Coal ash has made its way back in the news again after a bluff caved in at WE Energies Oak Creek Power Plant releasing the hazardous waste into Lake Michigan. The collapsing bluff swept away trailers and other construction equipment leaving a debris field 120 yards long and 50-80 yards wide at the bottom. Unfortunately, it’s not just accidents that are resulting in coal ash polluting our waters. The Badger, Lake Michigan’s historical coal-burning ferry, dumps 4 tons of coal ash each trip it makes across the lake. Coal ash contains high levels of arsenic, mercury and lead but unfortunately has few regulations regarding its use.
The EPA is working on creating stricter regulations for coal ash use. Under EPA’s proposed regulations, large coal ash fill sites would be considered as hazardous waste disposal and would have to be identified and monitored. These kind of regulations are especially important for sites like WE Energies that have placed coal ash in or on unsteady ground. UW-Milwaukee geologist Tom Hooyer says “The bluffs along Lake Michigan are in constant recession. They recess a foot per year on average.”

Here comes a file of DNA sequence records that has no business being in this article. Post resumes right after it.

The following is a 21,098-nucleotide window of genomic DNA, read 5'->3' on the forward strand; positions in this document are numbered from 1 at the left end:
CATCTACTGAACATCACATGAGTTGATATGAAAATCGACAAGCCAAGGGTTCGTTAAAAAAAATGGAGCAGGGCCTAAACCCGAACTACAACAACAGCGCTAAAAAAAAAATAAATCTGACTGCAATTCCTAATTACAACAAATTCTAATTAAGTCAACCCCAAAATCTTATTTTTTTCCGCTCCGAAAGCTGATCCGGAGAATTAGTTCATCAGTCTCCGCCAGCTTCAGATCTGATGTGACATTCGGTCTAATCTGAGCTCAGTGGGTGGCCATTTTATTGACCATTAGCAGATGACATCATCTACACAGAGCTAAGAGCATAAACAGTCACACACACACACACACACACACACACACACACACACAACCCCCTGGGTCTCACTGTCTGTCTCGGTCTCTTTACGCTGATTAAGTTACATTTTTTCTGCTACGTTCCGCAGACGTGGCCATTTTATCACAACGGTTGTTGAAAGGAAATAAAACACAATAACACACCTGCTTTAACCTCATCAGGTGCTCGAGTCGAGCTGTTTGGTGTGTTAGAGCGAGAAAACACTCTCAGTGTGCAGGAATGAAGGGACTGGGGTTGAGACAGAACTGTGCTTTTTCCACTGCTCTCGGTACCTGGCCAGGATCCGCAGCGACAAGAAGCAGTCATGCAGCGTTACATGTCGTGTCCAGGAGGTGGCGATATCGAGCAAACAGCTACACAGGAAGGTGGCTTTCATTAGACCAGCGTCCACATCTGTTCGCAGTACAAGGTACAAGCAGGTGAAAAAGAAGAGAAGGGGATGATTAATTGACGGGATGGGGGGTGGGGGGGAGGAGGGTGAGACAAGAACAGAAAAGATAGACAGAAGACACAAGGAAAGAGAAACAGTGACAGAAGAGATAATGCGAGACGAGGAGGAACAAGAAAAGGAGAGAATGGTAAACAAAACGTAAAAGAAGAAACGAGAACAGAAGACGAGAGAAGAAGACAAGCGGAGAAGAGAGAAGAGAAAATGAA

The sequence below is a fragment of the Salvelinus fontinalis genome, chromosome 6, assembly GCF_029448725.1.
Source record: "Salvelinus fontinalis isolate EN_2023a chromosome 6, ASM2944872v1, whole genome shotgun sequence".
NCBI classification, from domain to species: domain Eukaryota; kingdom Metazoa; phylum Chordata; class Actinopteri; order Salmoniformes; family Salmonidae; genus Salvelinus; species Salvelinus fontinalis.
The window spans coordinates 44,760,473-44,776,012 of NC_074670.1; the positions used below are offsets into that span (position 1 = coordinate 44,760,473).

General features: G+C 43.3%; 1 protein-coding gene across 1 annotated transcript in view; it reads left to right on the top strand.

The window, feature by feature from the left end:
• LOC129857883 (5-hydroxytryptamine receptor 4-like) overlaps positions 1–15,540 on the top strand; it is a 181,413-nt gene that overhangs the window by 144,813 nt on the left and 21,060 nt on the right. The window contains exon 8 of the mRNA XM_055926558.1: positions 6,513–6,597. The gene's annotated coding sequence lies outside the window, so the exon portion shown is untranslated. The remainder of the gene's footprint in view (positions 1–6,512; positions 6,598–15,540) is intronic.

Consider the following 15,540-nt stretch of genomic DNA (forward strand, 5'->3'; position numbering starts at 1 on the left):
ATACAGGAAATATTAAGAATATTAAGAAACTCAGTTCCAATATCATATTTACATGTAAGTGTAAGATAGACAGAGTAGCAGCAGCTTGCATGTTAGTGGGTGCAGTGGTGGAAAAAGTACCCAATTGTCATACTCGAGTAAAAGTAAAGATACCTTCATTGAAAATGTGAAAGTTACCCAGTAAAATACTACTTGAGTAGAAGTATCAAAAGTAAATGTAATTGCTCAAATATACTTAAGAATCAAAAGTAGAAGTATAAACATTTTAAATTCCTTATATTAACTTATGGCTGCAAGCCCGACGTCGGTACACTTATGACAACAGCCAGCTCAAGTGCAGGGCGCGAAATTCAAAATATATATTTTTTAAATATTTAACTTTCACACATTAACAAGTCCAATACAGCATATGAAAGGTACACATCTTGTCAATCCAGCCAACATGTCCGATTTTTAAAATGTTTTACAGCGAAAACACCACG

WE Energies power plant site used coal ash as “structural fill” in the 1950s but unfortunately this haphazard process continues to be used today. According to the 2009 report from the American Coal Ash Association more than 8.8 million tons were used for similar projects. The proposed regulations would also transition the Badger from burning coal to oil.
Unfortunately, the House of Representatives have just passed a bill that would handcuff EPA’s ability to move forward with strong coal ash disposal safeguards for our communities and the same bill has been introduced into the Senate. Coal ash disposal is not simply an environmental issue but an important public health issue.